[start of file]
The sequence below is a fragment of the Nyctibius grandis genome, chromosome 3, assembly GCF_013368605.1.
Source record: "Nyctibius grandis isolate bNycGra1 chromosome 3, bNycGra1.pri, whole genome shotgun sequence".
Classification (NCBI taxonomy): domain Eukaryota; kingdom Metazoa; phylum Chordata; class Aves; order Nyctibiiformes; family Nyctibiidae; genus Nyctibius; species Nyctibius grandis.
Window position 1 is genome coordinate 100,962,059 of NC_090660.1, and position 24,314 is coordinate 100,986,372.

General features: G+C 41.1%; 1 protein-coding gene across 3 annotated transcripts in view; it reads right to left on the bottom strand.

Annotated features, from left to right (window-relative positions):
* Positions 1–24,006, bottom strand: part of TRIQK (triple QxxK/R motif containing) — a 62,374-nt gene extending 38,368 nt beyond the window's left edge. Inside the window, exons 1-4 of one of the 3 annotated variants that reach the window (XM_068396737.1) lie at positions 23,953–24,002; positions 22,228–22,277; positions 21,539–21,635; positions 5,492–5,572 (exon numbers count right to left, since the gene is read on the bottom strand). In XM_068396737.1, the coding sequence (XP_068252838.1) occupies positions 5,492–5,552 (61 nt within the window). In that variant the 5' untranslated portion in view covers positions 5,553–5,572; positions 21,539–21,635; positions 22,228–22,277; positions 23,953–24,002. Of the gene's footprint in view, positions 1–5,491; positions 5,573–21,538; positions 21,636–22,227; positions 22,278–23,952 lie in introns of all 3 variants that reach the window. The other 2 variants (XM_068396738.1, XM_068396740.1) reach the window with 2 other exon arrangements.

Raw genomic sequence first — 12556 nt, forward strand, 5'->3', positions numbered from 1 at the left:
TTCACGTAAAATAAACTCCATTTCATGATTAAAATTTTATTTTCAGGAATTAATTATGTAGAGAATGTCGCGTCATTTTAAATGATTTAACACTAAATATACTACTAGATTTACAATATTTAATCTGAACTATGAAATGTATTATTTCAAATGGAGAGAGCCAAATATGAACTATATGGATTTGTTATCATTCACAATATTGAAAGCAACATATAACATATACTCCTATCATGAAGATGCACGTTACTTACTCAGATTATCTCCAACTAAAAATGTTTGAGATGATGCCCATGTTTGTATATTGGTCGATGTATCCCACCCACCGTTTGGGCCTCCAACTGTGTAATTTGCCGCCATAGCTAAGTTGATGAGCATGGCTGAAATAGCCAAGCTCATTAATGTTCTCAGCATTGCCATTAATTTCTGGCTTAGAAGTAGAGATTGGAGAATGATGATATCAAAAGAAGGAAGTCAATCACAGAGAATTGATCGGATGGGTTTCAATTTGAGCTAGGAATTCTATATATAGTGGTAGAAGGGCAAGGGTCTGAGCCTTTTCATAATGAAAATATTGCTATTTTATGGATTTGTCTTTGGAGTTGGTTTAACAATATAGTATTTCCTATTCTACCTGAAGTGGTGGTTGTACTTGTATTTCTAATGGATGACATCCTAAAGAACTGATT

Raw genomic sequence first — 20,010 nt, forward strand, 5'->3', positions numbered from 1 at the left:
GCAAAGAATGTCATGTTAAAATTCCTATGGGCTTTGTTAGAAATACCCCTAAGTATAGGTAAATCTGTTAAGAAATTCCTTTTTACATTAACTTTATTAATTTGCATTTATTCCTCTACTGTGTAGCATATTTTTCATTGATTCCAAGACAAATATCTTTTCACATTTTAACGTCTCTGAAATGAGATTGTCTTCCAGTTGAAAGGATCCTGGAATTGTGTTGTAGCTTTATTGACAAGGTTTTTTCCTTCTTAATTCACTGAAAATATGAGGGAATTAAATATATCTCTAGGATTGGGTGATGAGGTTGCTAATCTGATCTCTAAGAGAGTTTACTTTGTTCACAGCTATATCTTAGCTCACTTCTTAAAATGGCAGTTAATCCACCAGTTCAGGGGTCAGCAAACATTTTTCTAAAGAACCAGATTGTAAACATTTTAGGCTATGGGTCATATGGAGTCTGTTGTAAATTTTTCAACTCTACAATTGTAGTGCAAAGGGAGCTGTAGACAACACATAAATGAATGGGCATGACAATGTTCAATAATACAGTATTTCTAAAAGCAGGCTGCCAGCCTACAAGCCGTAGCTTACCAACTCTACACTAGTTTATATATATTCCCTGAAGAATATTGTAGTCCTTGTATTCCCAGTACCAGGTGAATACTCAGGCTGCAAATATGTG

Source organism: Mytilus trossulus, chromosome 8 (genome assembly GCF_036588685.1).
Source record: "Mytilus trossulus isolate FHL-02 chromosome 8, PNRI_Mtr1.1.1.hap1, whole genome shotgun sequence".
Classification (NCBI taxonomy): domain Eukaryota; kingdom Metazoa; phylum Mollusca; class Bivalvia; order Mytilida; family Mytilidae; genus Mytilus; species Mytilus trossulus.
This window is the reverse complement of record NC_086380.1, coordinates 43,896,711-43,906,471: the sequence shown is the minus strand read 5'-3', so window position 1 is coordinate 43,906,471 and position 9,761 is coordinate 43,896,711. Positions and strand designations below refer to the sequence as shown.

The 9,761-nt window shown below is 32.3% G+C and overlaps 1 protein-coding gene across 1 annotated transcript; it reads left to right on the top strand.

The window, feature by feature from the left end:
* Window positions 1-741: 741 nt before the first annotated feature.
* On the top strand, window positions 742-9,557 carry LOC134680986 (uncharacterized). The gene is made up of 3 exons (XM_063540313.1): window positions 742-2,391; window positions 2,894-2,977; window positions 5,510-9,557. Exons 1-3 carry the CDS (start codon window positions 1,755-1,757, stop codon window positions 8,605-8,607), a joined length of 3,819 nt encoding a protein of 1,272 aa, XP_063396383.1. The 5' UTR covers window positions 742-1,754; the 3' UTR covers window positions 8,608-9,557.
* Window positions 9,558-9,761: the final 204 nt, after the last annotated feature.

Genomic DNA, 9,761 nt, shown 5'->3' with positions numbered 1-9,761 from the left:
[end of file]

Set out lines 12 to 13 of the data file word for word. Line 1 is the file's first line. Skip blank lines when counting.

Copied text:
Source organism: Mytilus trossulus, chromosome 8 (genome assembly GCF_036588685.1).
Source record: "Mytilus trossulus isolate FHL-02 chromosome 8, PNRI_Mtr1.1.1.hap1, whole genome shotgun sequence".